• b) the color of a location in the updated background element is one of a palette of colors defined for that location, which one being dependent on either the upper element opacity, the lower element opacity, or both; and
    • c) one of the colors of the palette is dependent on the transfer color.

According to still another aspect of the present invention there is provided a method of combining an upper graphic element and a lower graphic element, each with color and opacity defined at a plurality of locations, said method comprising the steps of:

    • a) combining the color of said upper graphic element with the color of said lower graphic element using a transfer function, without regard to the opacity of said lower graphic element, to determine a combination graphic element;
    • b) determining at least one mask using the opacity of said lower graphic element, or the opacity of said upper graphic element, or both; and
    • c) combining said combination graphic element with either the upper graphic element, or the lower graphic element, or both, subject to masking by said at least one mask.

According to still another aspect of the present invention there is provided an apparatus for determining a color at a location in a region of overlap of a first graphic element and a second graphic element, each said graphic element having a color value and an opacity value defined at a plurality of locations, said apparatus comprising:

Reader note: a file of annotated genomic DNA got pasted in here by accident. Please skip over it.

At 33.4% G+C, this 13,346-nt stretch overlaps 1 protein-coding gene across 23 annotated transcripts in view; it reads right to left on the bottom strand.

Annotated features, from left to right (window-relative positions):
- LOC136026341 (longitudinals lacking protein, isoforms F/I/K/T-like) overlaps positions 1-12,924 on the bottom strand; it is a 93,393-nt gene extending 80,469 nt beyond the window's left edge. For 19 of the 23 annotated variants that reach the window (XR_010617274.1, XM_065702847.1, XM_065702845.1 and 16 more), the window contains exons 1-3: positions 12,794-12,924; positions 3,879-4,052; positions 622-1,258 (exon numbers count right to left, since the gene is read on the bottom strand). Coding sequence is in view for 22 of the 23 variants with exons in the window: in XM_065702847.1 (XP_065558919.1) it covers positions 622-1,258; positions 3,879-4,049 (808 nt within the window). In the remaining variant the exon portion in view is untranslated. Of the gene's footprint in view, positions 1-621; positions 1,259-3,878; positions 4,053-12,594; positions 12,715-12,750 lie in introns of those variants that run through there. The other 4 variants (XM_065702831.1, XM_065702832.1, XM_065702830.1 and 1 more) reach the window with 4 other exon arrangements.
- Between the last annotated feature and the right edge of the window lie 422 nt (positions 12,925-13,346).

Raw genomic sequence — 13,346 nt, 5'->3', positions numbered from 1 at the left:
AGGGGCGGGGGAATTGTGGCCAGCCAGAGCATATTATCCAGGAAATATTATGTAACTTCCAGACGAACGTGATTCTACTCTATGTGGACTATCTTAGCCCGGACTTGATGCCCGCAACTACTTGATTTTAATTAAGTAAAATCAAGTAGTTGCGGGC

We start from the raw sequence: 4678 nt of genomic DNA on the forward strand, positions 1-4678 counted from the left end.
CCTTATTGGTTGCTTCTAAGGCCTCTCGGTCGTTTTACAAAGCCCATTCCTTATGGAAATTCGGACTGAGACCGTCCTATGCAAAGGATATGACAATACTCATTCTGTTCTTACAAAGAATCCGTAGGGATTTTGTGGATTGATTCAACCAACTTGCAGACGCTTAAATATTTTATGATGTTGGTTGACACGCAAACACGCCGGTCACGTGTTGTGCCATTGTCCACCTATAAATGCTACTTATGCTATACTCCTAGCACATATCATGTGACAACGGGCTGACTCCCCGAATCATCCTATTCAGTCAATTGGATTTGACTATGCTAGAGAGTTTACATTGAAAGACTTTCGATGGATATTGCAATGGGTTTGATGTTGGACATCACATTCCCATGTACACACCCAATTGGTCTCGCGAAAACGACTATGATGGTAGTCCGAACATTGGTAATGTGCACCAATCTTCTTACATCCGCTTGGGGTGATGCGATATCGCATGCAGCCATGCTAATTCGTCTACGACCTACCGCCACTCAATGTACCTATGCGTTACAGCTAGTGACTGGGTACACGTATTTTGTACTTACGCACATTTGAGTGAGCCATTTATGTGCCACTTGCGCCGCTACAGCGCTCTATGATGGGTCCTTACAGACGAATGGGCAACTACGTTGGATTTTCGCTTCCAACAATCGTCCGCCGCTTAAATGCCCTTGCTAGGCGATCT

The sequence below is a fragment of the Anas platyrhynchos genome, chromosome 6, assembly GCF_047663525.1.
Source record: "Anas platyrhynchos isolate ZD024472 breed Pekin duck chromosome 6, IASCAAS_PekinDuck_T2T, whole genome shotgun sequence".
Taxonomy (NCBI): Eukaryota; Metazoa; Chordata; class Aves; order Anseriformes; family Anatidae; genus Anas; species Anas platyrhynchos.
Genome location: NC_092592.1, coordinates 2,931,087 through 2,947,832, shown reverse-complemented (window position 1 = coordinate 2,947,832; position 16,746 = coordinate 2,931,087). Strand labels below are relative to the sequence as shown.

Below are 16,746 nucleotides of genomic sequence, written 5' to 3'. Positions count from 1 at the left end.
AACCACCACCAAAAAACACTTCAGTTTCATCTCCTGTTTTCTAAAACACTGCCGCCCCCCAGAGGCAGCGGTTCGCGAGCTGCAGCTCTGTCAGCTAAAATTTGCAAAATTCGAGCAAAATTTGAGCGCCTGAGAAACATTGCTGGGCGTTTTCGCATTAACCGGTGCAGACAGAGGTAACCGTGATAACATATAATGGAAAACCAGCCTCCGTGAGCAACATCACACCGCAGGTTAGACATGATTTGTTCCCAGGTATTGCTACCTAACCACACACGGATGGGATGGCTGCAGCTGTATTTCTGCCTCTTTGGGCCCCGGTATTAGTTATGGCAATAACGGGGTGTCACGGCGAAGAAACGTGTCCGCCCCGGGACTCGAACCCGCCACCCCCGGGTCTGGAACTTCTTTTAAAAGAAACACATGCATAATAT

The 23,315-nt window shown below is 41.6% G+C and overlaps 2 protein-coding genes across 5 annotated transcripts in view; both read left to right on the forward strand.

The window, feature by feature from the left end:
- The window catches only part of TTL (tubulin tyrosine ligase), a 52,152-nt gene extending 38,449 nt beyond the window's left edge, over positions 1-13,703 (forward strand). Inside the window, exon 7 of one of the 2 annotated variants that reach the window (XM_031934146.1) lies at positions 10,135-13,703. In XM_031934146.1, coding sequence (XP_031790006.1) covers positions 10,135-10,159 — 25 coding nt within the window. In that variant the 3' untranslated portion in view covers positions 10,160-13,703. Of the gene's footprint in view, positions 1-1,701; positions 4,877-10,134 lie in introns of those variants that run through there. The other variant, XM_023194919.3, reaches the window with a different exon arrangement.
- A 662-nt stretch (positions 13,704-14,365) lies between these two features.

transfer color determining means for determining a transfer color as a combination of the color value of the first graphic element and the color value of the second graphic element, said transfer color being independent of the opacity values of each said element;

color value determining means for determining at least one color value of possible color values with said at least one color value being derived from the transfer color;

selection means for selecting, for at least one location in said overlap region, said at least one color value from the possible color values, said selection being dependent upon at least one of the opacity value of the first or second graphical element.

According to still another aspect of the present invention there is provided an apparatus for combining an upper graphic element, and a lower graphic element, each with color and opacity defined at a plurality of locations, and a background graphic element with color defined at a plurality of locations, to produce an updated background graphic element, said apparatus being characterized in that:

    • a) a transfer color is the result of a function combining an upper element color with a lower element color without regard to either the upper element opacity or the lower element opacity;
    • b) the color of a location in the updated background element is one of a palette of colors defined for that location, which one being dependent on either the upper element opacity, the lower element opacity, or both; and
    • c) one of the colors of the palette is dependent on the transfer color.

According to still another aspect of the present invention there is provided an apparatus for combining an upper graphic element and a lower graphic element, each with color and opacity defined at a plurality of locations, said apparatus comprising: